Veterans Benefits Administration: VBA provides a range of services to former members of the US armed forces and their families. These services include education and vocational rehabilitation benefits, pensions, home loans and life insurance. VBA operates 57 regional offices and utilizes nine service delivery networks to provide all of its services to veterans and their families. Providing pensions and disability compensation to veterans represents one of the largest tasks of the VBA. More than 2.7 million veterans each year receive either monthly pension checks or disability payments. Disability compensation is paid to veterans with service-connected disabilities, meaning the disability was a result of disease or injury incurred or aggravated in the line of duty during active service. Veterans with non-service-related disabilities may be eligible for VA pension programs if the veteran served during wartime but became permanently and totally disabled outside of military duty. Pensions may also be paid to the survivors of wartime veterans. In 2001, the VBA paid $22 billion in disability compensation, survivor benefits and disability pensions to 3.2 million people.
The largest education benefit dispensed by the VBA is through the Montgomery GI Bill (MGIB), which provides up to 36 months of funding for veterans to study at colleges, technical or vocational schools. The GI Bill also supports apprenticeships and job training. Participants can receive in excess of $36,000 in tuition. Veterans from the reserve have different eligibility requirements and different rules for receiving benefits. MGIB may also be used by members of the military while still on active duty. MGIB benefits may be used up to 10 years from the date of last discharge or release from active duty. The 10-year period can be extended if the veteran was prevented or delayed due to disability or because they were held by a foreign government or power. Spouses and children of veterans can also receive education benefits through the Dependents’ Educational Assistance program, which offers up to 45 months of education assistance.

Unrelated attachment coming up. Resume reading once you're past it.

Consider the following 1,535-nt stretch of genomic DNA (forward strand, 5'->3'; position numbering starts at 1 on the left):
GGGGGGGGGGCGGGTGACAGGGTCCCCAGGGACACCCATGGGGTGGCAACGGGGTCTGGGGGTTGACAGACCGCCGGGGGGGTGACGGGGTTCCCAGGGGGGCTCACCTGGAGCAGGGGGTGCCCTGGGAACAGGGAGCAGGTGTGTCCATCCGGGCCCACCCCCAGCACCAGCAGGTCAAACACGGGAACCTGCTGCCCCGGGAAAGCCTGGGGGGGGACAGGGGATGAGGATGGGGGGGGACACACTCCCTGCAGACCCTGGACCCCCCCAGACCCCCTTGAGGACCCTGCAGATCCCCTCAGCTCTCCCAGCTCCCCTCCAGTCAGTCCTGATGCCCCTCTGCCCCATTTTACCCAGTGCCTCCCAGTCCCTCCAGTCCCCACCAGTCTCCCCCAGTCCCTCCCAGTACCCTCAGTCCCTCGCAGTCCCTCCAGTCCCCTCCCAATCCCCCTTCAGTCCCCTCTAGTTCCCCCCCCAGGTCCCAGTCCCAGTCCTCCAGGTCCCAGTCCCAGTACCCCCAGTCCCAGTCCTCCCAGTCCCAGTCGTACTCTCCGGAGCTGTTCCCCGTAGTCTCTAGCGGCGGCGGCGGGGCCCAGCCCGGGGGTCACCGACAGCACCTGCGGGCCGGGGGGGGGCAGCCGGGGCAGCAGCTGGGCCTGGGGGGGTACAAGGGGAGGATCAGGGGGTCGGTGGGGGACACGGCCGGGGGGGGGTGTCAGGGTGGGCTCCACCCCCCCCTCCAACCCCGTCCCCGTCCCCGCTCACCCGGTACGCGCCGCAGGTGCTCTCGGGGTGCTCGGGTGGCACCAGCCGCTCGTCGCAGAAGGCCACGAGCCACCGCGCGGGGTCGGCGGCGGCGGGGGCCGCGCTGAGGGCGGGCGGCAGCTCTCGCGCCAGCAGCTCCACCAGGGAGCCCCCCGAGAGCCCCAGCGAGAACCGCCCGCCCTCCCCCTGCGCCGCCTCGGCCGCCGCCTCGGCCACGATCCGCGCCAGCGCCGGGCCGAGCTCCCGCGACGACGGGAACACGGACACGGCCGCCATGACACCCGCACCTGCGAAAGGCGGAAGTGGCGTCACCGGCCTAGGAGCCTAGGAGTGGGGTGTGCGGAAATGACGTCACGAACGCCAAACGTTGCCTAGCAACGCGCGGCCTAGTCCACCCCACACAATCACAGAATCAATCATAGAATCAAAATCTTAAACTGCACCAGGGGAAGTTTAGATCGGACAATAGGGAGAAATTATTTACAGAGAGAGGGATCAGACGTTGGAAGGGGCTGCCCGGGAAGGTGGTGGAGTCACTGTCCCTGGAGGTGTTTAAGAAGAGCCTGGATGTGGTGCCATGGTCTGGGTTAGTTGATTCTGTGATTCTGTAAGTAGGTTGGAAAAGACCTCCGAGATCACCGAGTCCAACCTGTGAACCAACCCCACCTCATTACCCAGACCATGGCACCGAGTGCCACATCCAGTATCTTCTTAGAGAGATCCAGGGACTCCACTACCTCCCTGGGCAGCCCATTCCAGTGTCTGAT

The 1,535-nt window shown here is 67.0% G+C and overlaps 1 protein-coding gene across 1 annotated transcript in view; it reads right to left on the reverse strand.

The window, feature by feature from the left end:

Vocational rehab and counseling provides services and assistance necessary to enable veterans with service-related disabilities to gain and keep employment. In the event a veteran's disability prohibits suitable employment, the program offers help so the veteran can achieve independence in living. Program services can include evaluation of rehabilitation needs, employment services, medical and dental care, financial counseling and education or training to develop marketable job skills. Veterans pursuing education or training may also receive a subsistence allowance. In some cases, the VR&E program provides educational and vocational counseling for eligible service members and veterans who don’t have disabilities and their dependents.
VBA’s housing program provides veterans with loans to purchase homes, primarily in cases where private financing is not available. These cases generally involve rural areas, small cities and towns. Veterans may borrow up to 100% of the sales price or reasonable value of the home, whichever is less. If a veteran needs to refinance, they may borrow up to 90% of the home’s value, where allowed by state laws.
VBA also offers life insurance to service members and veterans who may not be able to get insurance from private companies because of the extra risks involved in military service, or because of a service-related disability.